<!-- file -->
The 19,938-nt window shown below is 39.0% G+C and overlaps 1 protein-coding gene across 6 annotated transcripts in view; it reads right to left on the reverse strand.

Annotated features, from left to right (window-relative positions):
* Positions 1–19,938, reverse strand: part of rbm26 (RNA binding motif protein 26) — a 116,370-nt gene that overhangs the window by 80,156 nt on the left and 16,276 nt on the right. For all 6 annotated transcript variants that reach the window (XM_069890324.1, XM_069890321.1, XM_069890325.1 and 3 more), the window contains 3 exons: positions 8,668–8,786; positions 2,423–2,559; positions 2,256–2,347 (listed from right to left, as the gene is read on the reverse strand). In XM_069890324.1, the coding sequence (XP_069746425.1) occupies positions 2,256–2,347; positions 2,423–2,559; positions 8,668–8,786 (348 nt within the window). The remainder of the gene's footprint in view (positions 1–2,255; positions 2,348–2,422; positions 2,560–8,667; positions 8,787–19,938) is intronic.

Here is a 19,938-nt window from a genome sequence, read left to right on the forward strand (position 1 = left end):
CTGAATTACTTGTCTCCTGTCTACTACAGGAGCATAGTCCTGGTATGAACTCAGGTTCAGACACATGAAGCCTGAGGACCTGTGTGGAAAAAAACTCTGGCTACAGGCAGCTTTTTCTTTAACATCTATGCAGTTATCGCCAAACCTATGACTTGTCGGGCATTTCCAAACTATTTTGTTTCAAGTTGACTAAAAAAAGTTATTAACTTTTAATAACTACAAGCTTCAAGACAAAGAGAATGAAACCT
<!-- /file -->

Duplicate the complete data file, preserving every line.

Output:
The 19,938-nt window shown below is 39.0% G+C and overlaps 1 protein-coding gene across 6 annotated transcripts in view; it reads right to left on the reverse strand.

Annotated features, from left to right (window-relative positions):
* Positions 1–19,938, reverse strand: part of rbm26 (RNA binding motif protein 26) — a 116,370-nt gene that overhangs the window by 80,156 nt on the left and 16,276 nt on the right. For all 6 annotated transcript variants that reach the window (XM_069890324.1, XM_069890321.1, XM_069890325.1 and 3 more), the window contains 3 exons: positions 8,668–8,786; positions 2,423–2,559; positions 2,256–2,347 (listed from right to left, as the gene is read on the reverse strand). In XM_069890324.1, the coding sequence (XP_069746425.1) occupies positions 2,256–2,347; positions 2,423–2,559; positions 8,668–8,786 (348 nt within the window). The remainder of the gene's footprint in view (positions 1–2,255; positions 2,348–2,422; positions 2,560–8,667; positions 8,787–19,938) is intronic.

Here is a 19,938-nt window from a genome sequence, read left to right on the forward strand (position 1 = left end):
CTGAATTACTTGTCTCCTGTCTACTACAGGAGCATAGTCCTGGTATGAACTCAGGTTCAGACACATGAAGCCTGAGGACCTGTGTGGAAAAAAACTCTGGCTACAGGCAGCTTTTTCTTTAACATCTATGCAGTTATCGCCAAACCTATGACTTGTCGGGCATTTCCAAACTATTTTGTTTCAAGTTGACTAAAAAAAGTTATTAACTTTTAATAACTACAAGCTTCAAGACAAAGAGAATGAAACCT